Eight years ago Susan worked in New York City.
After five years of staying home to yell at her children Susan got the opportunity to wake up every morning at 4:45, sit on a train for two hours and emerge on the street to find there were people already drunk and arguing with each other.

At first, Susan wasn't all too enthused about working in New York but little by little the city chipped away at her until she got used to it.
In no time they were going steady.
Susan ate Indian food, sushi and falafel for lunch, bought Italian boots on sale and watched elephants walk down Eighth Avenue. Plus, she made friends and grew to understand that New York was a series of neighborhoods just like anywhere else.

Eight years ago Susan stood at the window with her co-workers and looked three miles south.
They saw a sliver of a tall building on fire.
Later she stood on the street with a million people all trying to get home.

Susan has her own thoughts and feelings about that day, as does everyone. She doesn't want it designated as Patriot's Day or a national day of service or anything other than what it is, September 11.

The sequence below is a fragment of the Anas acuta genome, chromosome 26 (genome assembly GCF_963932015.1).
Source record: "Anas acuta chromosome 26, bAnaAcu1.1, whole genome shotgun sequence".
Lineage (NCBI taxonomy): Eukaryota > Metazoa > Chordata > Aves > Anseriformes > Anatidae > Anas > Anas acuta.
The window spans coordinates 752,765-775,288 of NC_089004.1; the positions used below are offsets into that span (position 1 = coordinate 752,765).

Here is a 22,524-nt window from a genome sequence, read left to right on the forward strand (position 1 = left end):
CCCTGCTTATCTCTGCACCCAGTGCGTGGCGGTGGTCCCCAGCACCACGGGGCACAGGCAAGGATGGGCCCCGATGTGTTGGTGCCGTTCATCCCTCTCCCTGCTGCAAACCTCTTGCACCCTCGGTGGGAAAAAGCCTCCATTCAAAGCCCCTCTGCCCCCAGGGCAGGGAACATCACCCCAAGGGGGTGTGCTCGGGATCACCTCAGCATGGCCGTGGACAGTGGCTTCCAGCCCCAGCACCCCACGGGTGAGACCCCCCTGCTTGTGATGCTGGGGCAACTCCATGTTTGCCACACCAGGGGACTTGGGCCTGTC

1 comment:

Dawn in Austin said...

We lived and worked in DC at that time. It was a sad and scary day for all of us. We had constuction crews on just about every base in the area. I had to call wives to let them know the bases were locked down and I didn't know when their husbands would be home.

I too have mixed feelings about the day. I certainly don't want it to become a "holiday" with a three day weekend and barbeques and hotdogs, like Veteran's Day and Memorial Day have become. No, definitly not that.

P.S. Sending a hug.